CoastLine: Are Terminal Groins Key to the Expensive Problem of Shoreline Management?

Posted In Inform, Shoreline Armoring
Mar
14

groins
Rusted groin. Photo source: ©© Hoan Luong
“Terminal groins are shore-perpendicular structures built in attempt to slow erosion. When a groin works as intended, sand moving along the beach in the so-called downdrift direction is trapped on the updrift side of the groin, causing a sand deficit and increasing erosion rates on the downdrift side. This well-documented and unquestioned impact is widely cited in the engineering and geologic literature.” —Rob Young, Director of the Program for the Study of Developed Shorelines (PSDS) at Western Carolina University

Excerpts;

Terminal groins are hardened structures designed to control the movement of sand and (attempt to) slow erosion on beaches.

Until just a few years ago, these structures were not legal in North Carolina. But in 2011, the Legislature lifted the ban to allow four such structures – along with a host of caveats…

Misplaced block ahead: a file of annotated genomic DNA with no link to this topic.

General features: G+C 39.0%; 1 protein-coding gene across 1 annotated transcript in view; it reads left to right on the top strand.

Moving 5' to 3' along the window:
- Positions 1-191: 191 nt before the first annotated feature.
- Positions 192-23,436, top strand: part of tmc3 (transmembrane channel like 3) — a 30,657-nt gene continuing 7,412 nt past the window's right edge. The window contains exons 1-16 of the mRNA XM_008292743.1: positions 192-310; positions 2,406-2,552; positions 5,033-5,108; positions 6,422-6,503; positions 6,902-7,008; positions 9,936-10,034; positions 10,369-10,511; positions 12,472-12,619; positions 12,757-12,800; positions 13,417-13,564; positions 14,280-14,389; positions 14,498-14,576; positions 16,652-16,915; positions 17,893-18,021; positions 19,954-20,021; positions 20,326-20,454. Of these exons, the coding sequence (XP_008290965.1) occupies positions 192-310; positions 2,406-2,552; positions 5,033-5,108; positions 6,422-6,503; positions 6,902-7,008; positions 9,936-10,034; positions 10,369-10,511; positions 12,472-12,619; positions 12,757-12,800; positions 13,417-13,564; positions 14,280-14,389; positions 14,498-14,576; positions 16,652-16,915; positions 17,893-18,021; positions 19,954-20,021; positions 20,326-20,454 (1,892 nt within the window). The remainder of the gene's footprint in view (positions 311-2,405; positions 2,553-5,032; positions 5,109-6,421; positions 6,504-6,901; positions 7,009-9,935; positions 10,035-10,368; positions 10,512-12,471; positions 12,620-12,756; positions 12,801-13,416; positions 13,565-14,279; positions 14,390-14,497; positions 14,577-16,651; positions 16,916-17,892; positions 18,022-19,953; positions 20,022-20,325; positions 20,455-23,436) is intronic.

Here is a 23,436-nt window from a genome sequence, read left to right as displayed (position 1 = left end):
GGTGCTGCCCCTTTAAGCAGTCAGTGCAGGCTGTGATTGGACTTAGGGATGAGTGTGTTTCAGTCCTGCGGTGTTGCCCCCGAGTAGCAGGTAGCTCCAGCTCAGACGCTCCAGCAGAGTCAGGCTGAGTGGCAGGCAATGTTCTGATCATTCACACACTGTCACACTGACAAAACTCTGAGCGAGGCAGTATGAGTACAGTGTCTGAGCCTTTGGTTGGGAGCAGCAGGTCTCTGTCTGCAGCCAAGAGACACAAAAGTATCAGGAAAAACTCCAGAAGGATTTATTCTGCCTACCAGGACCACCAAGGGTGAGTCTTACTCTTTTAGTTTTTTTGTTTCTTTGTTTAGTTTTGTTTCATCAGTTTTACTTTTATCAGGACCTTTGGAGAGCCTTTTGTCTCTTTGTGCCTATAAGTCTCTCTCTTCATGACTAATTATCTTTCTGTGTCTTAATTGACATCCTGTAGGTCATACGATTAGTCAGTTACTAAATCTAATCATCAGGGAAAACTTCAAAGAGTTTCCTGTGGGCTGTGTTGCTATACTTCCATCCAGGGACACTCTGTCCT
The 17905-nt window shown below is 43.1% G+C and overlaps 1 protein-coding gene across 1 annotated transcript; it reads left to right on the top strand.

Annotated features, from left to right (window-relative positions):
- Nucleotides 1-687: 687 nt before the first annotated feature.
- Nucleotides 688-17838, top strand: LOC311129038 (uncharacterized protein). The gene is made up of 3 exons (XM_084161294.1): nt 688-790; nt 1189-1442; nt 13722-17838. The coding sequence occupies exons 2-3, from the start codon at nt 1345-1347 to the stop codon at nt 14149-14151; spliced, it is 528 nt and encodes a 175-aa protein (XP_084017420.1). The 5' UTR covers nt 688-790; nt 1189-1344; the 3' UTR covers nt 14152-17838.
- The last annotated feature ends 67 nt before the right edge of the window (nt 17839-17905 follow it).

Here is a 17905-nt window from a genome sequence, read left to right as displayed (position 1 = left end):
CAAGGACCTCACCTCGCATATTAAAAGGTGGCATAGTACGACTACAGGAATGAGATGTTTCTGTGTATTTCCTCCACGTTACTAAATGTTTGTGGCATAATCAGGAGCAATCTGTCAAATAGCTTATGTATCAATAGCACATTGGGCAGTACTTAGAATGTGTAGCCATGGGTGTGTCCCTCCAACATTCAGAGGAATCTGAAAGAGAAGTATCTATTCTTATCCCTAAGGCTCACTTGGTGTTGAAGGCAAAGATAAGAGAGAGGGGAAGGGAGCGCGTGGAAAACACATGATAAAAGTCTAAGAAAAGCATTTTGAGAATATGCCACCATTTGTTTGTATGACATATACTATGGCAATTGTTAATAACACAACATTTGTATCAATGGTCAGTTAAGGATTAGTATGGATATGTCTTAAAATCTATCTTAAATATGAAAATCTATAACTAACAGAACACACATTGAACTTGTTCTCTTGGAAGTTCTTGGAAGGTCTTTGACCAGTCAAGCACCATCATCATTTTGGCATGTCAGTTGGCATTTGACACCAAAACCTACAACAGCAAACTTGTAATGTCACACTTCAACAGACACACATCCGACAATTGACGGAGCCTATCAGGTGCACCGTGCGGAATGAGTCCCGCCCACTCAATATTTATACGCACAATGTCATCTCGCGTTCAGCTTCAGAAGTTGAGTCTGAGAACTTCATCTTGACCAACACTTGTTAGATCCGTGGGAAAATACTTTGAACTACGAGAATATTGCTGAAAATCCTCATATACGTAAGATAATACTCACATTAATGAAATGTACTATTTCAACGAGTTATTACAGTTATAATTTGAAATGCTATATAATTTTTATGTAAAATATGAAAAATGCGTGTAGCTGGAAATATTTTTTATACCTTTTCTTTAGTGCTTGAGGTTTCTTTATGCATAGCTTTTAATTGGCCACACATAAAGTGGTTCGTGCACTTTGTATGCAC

A Podcast and Article, HQR News

The Negative Impacts Of Groins, (02-12-2009)
The negative impact of groins on downdrift shorelines is well understood. When a groin works as intended, sand moving along the beach in the so-called downdrift direction is trapped on the updrift side of the groin, causing a sand deficit and increasing erosion rates on the downdrift side. This well-documented and unquestioned impact is widely cited in the engineering and geologic literature.

A Fiscal Analysis of Shifting Inlets and Terminal Groins in North Carolina, By Rob Young Director of the Program for the Study of Developed Shorelines at Western Carolina University (01-28-2011)
The debate about terminal groins, shore-perpendicular structures built at inlets in attempt to slow erosion, is worth keeping an eye on, whether you live in western North Carolina or in a coastal community, because it could cost you and our state a pretty penny…

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Coastal Care junior
The World's Beaches
Sand Mining
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